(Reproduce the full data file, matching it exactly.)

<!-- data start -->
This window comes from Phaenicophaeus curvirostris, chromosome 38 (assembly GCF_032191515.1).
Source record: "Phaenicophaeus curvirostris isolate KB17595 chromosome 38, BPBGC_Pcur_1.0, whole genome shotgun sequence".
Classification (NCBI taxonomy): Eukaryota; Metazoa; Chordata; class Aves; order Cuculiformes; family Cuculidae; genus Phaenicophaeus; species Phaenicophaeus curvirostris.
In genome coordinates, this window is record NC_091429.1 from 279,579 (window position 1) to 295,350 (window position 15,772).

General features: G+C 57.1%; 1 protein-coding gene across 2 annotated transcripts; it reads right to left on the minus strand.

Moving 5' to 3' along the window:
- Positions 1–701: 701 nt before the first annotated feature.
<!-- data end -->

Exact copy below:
This window comes from Phaenicophaeus curvirostris, chromosome 38 (assembly GCF_032191515.1).
Source record: "Phaenicophaeus curvirostris isolate KB17595 chromosome 38, BPBGC_Pcur_1.0, whole genome shotgun sequence".
Classification (NCBI taxonomy): Eukaryota; Metazoa; Chordata; class Aves; order Cuculiformes; family Cuculidae; genus Phaenicophaeus; species Phaenicophaeus curvirostris.
In genome coordinates, this window is record NC_091429.1 from 279,579 (window position 1) to 295,350 (window position 15,772).

General features: G+C 57.1%; 1 protein-coding gene across 2 annotated transcripts; it reads right to left on the minus strand.

Moving 5' to 3' along the window:
- Positions 1–701: 701 nt before the first annotated feature.